• Durability ensures that the database will keep track of pending changes in such a way that the state of the database is not affected, if a transaction processing is interrupted. When restarted, databases must return to a consistent state providing all previously saved/committed transaction data

 

Related References

Databases – Database Isolation Level Cross Reference

Database Type Isolation Levels Cross Reference

Database And Tables

 

Here is a table quick reference of some common database and/or connection types, which use connection level isolation and the equivalent isolation levels. This quick reference may prove useful as a job aid reference, when working with and making decisions about isolation level usage.

Database isolation levels

Data sources

Most restrictive isolation level

More restrictive isolation level

Less restrictive isolation level

Least restrictive isolation level

Amazon SimpleDB

Serializable Repeatable read Read committed Read Uncommitted

dashDB

Repeatable read Read stability Cursor stability Uncommitted read

DB2® family of products

Repeatable read Read stability* Cursor stability Uncommitted read

Informix®

Repeatable read Repeatable read Cursor stability Dirty read

JDBC

Serializable Repeatable read Read committed Read Uncommitted

MariaDB

Serializable Repeatable read Read committed Read Uncommitted

Microsoft SQL Server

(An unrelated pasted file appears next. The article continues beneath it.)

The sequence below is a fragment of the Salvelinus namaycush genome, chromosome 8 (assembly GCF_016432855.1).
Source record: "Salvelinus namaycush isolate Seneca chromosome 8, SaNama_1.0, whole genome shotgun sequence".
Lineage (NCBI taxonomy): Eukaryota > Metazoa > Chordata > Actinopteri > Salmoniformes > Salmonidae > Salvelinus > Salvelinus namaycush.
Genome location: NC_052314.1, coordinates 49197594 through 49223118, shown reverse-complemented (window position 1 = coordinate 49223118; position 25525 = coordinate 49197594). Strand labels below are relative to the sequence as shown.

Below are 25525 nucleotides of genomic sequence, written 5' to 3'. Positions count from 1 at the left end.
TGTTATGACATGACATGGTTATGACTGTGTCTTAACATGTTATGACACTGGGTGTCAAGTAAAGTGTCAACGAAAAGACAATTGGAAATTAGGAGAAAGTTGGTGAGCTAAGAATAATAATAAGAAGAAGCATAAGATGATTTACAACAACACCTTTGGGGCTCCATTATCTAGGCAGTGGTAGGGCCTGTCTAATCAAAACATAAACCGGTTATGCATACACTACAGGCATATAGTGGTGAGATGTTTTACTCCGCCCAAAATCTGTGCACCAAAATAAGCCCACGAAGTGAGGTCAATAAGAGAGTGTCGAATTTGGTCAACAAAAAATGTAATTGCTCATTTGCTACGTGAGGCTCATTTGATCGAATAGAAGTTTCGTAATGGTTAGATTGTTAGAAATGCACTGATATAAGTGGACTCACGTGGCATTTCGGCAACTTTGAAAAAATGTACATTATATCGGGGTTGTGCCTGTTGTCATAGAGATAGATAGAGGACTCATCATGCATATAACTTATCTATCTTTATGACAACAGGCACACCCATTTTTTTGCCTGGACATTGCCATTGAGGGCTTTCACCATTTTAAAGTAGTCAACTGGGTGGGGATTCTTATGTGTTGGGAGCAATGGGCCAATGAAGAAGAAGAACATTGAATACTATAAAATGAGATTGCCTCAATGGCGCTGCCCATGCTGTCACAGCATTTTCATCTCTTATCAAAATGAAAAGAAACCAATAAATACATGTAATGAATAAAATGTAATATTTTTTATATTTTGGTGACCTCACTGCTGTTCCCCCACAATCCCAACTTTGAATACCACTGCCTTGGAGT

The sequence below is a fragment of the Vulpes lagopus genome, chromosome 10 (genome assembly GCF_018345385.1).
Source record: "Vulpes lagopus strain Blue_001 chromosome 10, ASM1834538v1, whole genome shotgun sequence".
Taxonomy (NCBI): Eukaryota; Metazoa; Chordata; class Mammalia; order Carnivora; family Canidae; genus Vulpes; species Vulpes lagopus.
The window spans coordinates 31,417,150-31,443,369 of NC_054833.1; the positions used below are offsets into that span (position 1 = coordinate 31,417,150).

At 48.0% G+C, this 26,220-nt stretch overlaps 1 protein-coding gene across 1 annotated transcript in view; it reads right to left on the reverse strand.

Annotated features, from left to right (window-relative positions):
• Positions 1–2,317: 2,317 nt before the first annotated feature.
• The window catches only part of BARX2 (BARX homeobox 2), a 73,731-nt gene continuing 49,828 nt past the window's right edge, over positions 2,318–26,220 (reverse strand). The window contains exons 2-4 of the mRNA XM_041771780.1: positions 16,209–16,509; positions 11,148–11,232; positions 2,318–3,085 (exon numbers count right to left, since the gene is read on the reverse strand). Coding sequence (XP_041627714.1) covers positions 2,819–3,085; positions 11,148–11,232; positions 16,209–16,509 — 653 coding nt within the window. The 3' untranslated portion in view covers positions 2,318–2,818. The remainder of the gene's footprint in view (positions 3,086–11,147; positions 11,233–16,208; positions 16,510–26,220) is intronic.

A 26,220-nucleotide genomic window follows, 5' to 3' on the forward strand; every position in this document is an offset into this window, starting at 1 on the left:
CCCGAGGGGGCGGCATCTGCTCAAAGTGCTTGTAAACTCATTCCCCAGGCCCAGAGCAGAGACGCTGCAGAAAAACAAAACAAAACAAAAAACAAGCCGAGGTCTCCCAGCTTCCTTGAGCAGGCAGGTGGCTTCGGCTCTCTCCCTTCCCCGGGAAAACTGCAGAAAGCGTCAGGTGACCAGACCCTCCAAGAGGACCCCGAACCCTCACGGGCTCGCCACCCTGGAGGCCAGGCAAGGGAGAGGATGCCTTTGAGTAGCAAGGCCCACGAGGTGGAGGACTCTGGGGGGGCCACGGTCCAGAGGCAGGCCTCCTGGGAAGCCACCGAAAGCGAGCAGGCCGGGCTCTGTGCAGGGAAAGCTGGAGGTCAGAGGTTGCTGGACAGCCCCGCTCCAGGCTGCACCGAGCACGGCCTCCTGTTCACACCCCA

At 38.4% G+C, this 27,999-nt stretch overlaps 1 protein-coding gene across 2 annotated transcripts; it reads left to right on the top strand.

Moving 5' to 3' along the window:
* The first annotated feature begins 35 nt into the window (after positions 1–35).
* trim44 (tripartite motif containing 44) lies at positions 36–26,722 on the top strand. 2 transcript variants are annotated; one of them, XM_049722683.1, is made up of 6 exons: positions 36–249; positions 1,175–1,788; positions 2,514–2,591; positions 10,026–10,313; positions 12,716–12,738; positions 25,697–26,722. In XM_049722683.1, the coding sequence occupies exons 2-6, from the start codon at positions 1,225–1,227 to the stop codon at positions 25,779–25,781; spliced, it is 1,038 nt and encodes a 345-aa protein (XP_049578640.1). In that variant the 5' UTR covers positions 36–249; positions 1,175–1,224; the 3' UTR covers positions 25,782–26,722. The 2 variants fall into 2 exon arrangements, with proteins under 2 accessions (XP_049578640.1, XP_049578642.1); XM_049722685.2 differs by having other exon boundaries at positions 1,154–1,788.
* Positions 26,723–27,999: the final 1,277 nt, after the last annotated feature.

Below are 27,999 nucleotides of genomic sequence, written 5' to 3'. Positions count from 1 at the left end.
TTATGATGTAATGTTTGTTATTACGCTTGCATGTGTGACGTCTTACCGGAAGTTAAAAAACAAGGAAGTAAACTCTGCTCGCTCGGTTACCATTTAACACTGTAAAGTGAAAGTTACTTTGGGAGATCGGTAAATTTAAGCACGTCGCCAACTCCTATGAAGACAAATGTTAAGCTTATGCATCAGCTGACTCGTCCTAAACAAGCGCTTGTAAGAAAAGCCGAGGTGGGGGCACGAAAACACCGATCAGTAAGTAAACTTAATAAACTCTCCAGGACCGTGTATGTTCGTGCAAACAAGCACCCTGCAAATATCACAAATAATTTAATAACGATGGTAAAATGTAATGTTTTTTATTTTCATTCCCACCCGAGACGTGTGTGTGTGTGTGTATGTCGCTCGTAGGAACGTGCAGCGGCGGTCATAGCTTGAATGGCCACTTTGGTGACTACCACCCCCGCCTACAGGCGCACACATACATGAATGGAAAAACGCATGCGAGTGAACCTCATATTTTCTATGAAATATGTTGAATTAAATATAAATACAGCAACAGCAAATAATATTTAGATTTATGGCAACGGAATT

Serializable Repeatable read Read committed Read Uncommitted

MySQL

Serializable Repeatable read Read committed Read Uncommitted

ODBC

Serializable Repeatable read Read committed Read Uncommitted

Oracle

Serializable Serializable Read committed Read committed

PostgreSQL

Serializable Repeatable read Read committed Read committed

Sybase

Level 3 Level 3 Level 1 Level 0

 

Related References

 

Netezza / PureData – How to rebuild a Netezza view in Aginity

How To Generate View or table DDL in Aginity For Netezza PureData

How To Generate View or table DDL in Aginity For Netezza

 

Rebuilding Netezza view sometimes becomes necessary when the view’s source table have changed underneath the view.  Rebuilding a view can be done on Netezza or in Aginity. In Aginity, it is a simple process, assume your user has permissions to create or replace a view.  The process breaks down into just a few steps:

Generate the create / replace view SQL of the original view into the query window, if you don’t have it already

In the object browser:

  • Navigate to the Database and view you wish to rebuild
  • Select the view and right click
  • Select ‘Scripts’, then ‘DDL to Query window’